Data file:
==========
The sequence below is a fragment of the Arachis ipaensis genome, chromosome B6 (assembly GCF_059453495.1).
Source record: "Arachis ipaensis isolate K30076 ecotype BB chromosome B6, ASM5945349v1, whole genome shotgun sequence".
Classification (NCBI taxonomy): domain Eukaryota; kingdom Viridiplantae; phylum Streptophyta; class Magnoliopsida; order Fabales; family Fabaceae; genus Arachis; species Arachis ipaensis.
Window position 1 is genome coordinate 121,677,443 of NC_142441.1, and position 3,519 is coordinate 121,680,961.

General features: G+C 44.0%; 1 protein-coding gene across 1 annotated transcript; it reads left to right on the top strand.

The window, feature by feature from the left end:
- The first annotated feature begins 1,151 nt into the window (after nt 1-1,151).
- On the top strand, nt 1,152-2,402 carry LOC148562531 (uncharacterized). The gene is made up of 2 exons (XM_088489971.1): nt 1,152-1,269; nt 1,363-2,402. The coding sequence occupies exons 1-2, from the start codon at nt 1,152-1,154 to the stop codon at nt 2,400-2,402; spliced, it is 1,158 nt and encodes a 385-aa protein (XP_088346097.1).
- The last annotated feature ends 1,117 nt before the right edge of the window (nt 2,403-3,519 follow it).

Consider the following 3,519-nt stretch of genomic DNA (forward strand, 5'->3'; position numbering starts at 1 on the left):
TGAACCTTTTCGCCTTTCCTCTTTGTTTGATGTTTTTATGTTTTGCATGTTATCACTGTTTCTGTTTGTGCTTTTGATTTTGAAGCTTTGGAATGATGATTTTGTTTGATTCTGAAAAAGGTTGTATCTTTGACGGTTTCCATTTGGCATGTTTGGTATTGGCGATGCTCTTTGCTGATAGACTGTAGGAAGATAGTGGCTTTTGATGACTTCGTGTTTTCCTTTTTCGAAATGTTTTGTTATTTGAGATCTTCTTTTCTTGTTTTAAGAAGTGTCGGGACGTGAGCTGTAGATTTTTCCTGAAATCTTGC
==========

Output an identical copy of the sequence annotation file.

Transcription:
The sequence below is a fragment of the Arachis ipaensis genome, chromosome B6 (assembly GCF_059453495.1).
Source record: "Arachis ipaensis isolate K30076 ecotype BB chromosome B6, ASM5945349v1, whole genome shotgun sequence".
Classification (NCBI taxonomy): domain Eukaryota; kingdom Viridiplantae; phylum Streptophyta; class Magnoliopsida; order Fabales; family Fabaceae; genus Arachis; species Arachis ipaensis.
Window position 1 is genome coordinate 121,677,443 of NC_142441.1, and position 3,519 is coordinate 121,680,961.

General features: G+C 44.0%; 1 protein-coding gene across 1 annotated transcript; it reads left to right on the top strand.

The window, feature by feature from the left end:
- The first annotated feature begins 1,151 nt into the window (after nt 1-1,151).
- On the top strand, nt 1,152-2,402 carry LOC148562531 (uncharacterized). The gene is made up of 2 exons (XM_088489971.1): nt 1,152-1,269; nt 1,363-2,402. The coding sequence occupies exons 1-2, from the start codon at nt 1,152-1,154 to the stop codon at nt 2,400-2,402; spliced, it is 1,158 nt and encodes a 385-aa protein (XP_088346097.1).
- The last annotated feature ends 1,117 nt before the right edge of the window (nt 2,403-3,519 follow it).

Consider the following 3,519-nt stretch of genomic DNA (forward strand, 5'->3'; position numbering starts at 1 on the left):
TGAACCTTTTCGCCTTTCCTCTTTGTTTGATGTTTTTATGTTTTGCATGTTATCACTGTTTCTGTTTGTGCTTTTGATTTTGAAGCTTTGGAATGATGATTTTGTTTGATTCTGAAAAAGGTTGTATCTTTGACGGTTTCCATTTGGCATGTTTGGTATTGGCGATGCTCTTTGCTGATAGACTGTAGGAAGATAGTGGCTTTTGATGACTTCGTGTTTTCCTTTTTCGAAATGTTTTGTTATTTGAGATCTTCTTTTCTTGTTTTAAGAAGTGTCGGGACGTGAGCTGTAGATTTTTCCTGAAATCTTGC